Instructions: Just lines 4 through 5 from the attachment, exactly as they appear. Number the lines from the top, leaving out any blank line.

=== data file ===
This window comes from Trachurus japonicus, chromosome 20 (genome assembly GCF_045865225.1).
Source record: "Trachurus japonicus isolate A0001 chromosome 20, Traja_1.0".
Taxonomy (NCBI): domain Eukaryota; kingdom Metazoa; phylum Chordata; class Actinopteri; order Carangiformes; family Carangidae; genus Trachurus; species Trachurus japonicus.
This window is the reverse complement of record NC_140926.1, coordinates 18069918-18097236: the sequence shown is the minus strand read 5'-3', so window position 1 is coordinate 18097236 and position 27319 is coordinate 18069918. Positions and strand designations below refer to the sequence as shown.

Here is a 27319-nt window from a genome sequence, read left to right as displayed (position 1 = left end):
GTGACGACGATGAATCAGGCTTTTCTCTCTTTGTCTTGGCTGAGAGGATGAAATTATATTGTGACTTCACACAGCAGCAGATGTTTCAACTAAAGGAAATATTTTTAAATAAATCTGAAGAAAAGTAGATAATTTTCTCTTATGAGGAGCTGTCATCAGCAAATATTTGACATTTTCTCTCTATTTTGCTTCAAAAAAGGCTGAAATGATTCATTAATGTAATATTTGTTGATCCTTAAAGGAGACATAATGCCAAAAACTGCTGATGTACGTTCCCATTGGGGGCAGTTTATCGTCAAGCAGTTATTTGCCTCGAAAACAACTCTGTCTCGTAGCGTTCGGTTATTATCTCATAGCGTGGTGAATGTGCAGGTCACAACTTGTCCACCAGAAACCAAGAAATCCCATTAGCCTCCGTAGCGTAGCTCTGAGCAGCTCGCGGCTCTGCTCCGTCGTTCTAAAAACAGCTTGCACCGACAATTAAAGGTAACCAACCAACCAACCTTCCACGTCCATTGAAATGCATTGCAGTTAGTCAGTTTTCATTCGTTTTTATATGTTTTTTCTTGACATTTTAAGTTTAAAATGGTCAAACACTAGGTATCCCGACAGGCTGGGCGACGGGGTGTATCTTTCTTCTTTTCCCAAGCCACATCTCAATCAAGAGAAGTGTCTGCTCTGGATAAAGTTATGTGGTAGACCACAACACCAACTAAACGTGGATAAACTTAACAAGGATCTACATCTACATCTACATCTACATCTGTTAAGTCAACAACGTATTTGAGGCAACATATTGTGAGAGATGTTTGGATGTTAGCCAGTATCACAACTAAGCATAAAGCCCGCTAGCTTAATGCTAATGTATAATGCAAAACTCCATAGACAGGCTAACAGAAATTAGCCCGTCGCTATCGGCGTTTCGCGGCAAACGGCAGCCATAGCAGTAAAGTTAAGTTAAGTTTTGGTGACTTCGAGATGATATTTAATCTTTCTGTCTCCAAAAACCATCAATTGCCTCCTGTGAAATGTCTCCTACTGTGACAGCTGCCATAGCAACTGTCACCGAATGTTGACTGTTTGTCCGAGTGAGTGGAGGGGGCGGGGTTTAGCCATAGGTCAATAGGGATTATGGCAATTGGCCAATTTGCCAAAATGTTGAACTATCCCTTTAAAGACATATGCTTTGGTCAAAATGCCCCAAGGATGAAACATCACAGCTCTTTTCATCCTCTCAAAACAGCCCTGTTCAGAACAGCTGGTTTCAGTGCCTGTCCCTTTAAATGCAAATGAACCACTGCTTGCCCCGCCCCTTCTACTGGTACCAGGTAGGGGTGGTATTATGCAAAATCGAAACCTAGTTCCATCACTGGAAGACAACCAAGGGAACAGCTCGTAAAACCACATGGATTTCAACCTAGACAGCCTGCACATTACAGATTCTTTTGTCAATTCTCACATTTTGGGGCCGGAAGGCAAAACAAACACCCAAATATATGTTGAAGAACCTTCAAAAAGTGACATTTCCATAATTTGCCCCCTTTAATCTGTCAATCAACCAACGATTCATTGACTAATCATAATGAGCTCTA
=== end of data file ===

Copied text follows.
This window is the reverse complement of record NC_140926.1, coordinates 18069918-18097236: the sequence shown is the minus strand read 5'-3', so window position 1 is coordinate 18097236 and position 27319 is coordinate 18069918. Positions and strand designations below refer to the sequence as shown.

Here is a 27319-nt window from a genome sequence, read left to right as displayed (position 1 = left end):